Not our fault! When the prosecution can’t use a witness’s “unavailability” to delay trial

Alfonso Gambone
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A Philadelphia criminal defense attorney representing accused persons throughout Pennsylvania and New Jersey.

witness’s “unavailability”Most of my readers understand that the burden of proof is always on the prosecution. That burden is guilt beyond a reasonable doubt and it’s a much higher evidentiary standard than the civil standard which is by the preponderance of the evidence.  To meet its burden, the prosecution must present witnesses.  These witnesses, however, don’t always come to court and frequently the prosecution (Commonwealth) attempts to use their unavailability as an excuse to extend the speedy trial clock.

Rule 600 requires that district attorney bring a criminal defendant to trial within 365 days of the filing of the criminal complaint. This requirement, however, does allow for time extensions. These time extensions include such things as bad weather, court closing, and other things beyond “the Commonwealth’s control.”  While the rules of criminal procedure allow for  time extension beyond the 365 day rule, the district attorney must still show, by a preponderance of the evidence, that the Commonwealth has exercised due diligence with regards to the witness’s unavailability.  The test to determine whether the prosecution has exercised due diligence is one of reasonableness under the circumstances.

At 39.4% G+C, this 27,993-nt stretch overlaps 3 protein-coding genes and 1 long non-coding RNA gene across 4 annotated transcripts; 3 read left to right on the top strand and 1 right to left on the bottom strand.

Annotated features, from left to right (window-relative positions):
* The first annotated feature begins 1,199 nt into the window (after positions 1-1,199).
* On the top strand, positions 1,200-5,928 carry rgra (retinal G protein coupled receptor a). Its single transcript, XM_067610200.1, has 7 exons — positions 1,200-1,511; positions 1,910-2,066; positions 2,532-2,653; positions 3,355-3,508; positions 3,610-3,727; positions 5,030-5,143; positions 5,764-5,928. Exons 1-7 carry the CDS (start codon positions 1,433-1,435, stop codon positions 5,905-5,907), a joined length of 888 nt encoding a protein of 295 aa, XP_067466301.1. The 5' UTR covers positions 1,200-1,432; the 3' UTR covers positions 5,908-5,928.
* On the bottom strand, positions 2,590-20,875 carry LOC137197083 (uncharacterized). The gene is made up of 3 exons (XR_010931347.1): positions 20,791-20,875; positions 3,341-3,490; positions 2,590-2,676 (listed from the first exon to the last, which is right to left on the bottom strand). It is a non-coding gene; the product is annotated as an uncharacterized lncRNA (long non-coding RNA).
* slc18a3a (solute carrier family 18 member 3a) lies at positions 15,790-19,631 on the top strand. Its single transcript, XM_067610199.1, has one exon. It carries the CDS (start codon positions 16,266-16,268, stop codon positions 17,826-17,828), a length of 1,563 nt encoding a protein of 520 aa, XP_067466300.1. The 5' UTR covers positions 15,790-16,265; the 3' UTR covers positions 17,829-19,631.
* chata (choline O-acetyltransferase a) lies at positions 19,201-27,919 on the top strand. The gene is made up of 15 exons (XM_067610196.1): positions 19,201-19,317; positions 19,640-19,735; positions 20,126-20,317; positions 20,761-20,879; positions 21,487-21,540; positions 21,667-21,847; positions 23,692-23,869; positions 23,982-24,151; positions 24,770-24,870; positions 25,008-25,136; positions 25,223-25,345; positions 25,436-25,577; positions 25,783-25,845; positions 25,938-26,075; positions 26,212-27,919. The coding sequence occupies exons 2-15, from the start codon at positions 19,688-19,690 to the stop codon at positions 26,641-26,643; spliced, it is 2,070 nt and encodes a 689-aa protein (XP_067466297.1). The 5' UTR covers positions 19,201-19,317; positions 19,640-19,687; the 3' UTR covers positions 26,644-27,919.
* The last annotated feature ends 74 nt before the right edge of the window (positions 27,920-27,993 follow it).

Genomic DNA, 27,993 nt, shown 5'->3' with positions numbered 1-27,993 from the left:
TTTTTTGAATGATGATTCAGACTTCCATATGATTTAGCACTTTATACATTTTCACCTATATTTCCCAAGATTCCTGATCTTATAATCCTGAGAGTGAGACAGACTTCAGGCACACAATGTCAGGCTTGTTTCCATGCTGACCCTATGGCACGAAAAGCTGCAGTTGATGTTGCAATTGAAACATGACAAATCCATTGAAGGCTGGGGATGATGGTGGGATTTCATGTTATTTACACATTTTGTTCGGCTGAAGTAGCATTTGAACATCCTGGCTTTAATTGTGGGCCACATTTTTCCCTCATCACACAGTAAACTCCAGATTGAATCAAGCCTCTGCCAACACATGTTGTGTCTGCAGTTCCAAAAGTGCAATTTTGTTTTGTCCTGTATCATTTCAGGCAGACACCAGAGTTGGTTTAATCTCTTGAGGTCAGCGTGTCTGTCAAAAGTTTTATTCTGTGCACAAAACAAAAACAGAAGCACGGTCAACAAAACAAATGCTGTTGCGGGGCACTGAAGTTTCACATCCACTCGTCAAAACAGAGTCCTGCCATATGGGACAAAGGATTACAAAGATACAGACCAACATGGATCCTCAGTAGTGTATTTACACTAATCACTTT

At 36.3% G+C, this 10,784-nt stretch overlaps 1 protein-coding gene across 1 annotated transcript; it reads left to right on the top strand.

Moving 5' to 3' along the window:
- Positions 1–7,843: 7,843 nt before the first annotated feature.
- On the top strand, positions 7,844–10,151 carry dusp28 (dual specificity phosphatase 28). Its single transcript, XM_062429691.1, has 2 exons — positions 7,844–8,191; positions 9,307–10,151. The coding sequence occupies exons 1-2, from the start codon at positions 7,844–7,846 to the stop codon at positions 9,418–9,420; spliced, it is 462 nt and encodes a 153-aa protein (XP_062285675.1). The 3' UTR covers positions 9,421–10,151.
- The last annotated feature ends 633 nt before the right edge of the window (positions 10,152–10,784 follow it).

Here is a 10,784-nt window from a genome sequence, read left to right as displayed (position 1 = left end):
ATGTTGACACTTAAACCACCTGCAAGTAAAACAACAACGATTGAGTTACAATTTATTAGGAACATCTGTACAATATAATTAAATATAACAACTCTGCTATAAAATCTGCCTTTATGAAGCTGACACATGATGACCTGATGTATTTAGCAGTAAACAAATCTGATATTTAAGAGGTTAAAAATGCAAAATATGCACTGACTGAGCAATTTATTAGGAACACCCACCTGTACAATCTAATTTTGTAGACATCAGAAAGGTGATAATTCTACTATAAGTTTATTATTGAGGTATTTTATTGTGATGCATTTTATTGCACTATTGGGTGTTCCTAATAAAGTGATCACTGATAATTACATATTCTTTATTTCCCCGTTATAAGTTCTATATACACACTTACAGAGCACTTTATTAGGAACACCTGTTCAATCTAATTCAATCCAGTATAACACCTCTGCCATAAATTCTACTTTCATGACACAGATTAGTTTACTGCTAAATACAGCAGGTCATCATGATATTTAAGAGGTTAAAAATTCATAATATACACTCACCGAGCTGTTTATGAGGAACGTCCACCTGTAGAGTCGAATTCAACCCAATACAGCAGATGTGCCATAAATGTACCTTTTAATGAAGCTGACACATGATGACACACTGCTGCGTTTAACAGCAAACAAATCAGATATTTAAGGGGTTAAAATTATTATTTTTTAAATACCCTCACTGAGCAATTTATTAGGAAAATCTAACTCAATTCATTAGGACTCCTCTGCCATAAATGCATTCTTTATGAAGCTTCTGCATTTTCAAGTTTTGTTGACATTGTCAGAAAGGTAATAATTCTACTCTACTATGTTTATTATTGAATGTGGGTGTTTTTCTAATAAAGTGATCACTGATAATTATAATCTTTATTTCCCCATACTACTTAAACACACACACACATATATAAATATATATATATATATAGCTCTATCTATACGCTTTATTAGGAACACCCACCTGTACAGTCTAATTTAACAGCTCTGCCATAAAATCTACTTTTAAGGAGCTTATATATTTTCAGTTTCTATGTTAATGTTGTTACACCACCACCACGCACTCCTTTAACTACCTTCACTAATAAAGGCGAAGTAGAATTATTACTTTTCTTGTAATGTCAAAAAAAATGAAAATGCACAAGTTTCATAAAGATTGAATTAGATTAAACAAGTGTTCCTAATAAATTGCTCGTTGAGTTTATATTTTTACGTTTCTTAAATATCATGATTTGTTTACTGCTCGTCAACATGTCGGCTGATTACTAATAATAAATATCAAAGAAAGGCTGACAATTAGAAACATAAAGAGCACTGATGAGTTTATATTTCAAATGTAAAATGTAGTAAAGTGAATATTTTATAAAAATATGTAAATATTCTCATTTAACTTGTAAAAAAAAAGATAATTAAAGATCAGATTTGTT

If the prosecution needs a specific witness for trial or a preliminary hearing, they just can’t simply state that the witness failed to appear and use it as an excuse to extend the speedy trial clock. In this situation, your criminal defense lawyer must challenge the reason for the unavailability issue. If for example, the prosecution failed to subpoena the witness, it shouldn’t be allowed to extend the time deadline.  If the prosecution claims that the witness is on vacation, your defense should find out when the prosecution became aware of the vacation and what they did to notify the court and the defense about it.  Remember that a criminal court in Pennsylvania will only permit an assistant district attorney to extend the time to prosecute an accused beyond 365 days if it can show that the delay was beyond his or her control.  With regards to delays, your defense counsel shouldn’t continue cases without a specific reason.  Defense delays don’t count against the speedy trial clock and the prosecution will always point out defense delays if a time deadline becomes an issue.

The unavailability of a police officer is a frequent excuse of the Commonwealth. Don’t let this very broad category give the prosecution an opening to illegally extend the time to prosecute your case.  Challenge the unavailability issue; find out why the office is out of the district attorney’s control.  Was a subpoena prepared? If the officer is in training, when did the prosecution become aware of that training?  If the officer is on vacation, when did the prosecutor learn of the police officer’s vacation?  If the officer is injured on duty (IOD), find out the nature of the injury that is preventing the officer from coming to court.

Your defense’s purpose is to hold the Commonwealth accountable for unreasonable delays. This is a critical point for your defense lawyer to hammer.  Even if the prosecution withdraws its case and then re-file the criminal charges, it is still stuck with the original criminal complaint date in most cases.  The reason for the delays is therefore an important part of your criminal defense.  For more criminal defense strategies, I encourage you to visit my free download section.

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